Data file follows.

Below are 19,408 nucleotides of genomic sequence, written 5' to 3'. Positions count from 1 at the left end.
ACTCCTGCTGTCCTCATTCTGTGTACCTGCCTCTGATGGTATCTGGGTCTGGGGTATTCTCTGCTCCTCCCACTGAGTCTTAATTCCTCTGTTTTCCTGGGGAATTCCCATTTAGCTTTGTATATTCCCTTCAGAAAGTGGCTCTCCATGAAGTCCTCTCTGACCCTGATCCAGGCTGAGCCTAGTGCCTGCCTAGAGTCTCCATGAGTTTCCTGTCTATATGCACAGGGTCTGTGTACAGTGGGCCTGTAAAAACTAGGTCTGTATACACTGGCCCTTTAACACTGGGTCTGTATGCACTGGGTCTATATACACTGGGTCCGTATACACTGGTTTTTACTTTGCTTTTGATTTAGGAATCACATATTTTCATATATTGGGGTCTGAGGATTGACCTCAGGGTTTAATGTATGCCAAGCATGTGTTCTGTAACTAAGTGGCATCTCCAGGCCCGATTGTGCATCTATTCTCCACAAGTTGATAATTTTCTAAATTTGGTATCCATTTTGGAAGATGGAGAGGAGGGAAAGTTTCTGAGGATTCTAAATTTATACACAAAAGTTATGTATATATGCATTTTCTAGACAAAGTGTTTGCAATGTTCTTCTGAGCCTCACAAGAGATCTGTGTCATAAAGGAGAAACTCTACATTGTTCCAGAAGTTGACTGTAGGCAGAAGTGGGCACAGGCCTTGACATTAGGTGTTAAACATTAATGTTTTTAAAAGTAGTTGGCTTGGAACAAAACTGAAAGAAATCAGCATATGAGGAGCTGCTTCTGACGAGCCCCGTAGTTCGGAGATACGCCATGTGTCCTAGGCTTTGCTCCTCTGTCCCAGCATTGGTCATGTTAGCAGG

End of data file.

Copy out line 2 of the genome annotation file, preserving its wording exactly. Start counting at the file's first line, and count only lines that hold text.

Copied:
ACTCCTGCTGTCCTCATTCTGTGTACCTGCCTCTGATGGTATCTGGGTCTGGGGTATTCTCTGCTCCTCCCACTGAGTCTTAATTCCTCTGTTTTCCTGGGGAATTCCCATTTAGCTTTGTATATTCCCTTCAGAAAGTGGCTCTCCATGAAGTCCTCTCTGACCCTGATCCAGGCTGAGCCTAGTGCCTGCCTAGAGTCTCCATGAGTTTCCTGTCTATATGCACAGGGTCTGTGTACAGTGGGCCTGTAAAAACTAGGTCTGTATACACTGGCCCTTTAACACTGGGTCTGTATGCACTGGGTCTATATACACTGGGTCCGTATACACTGGTTTTTACTTTGCTTTTGATTTAGGAATCACATATTTTCATATATTGGGGTCTGAGGATTGACCTCAGGGTTTAATGTATGCCAAGCATGTGTTCTGTAACTAAGTGGCATCTCCAGGCCCGATTGTGCATCTATTCTCCACAAGTTGATAATTTTCTAAATTTGGTATCCATTTTGGAAGATGGAGAGGAGGGAAAGTTTCTGAGGATTCTAAATTTATACACAAAAGTTATGTATATATGCATTTTCTAGACAAAGTGTTTGCAATGTTCTTCTGAGCCTCACAAGAGATCTGTGTCATAAAGGAGAAACTCTACATTGTTCCAGAAGTTGACTGTAGGCAGAAGTGGGCACAGGCCTTGACATTAGGTGTTAAACATTAATGTTTTTAAAAGTAGTTGGCTTGGAACAAAACTGAAAGAAATCAGCATATGAGGAGCTGCTTCTGACGAGCCCCGTAGTTCGGAGATACGCCATGTGTCCTAGGCTTTGCTCCTCTGTCCCAGCATTGGTCATGTTAGCAGG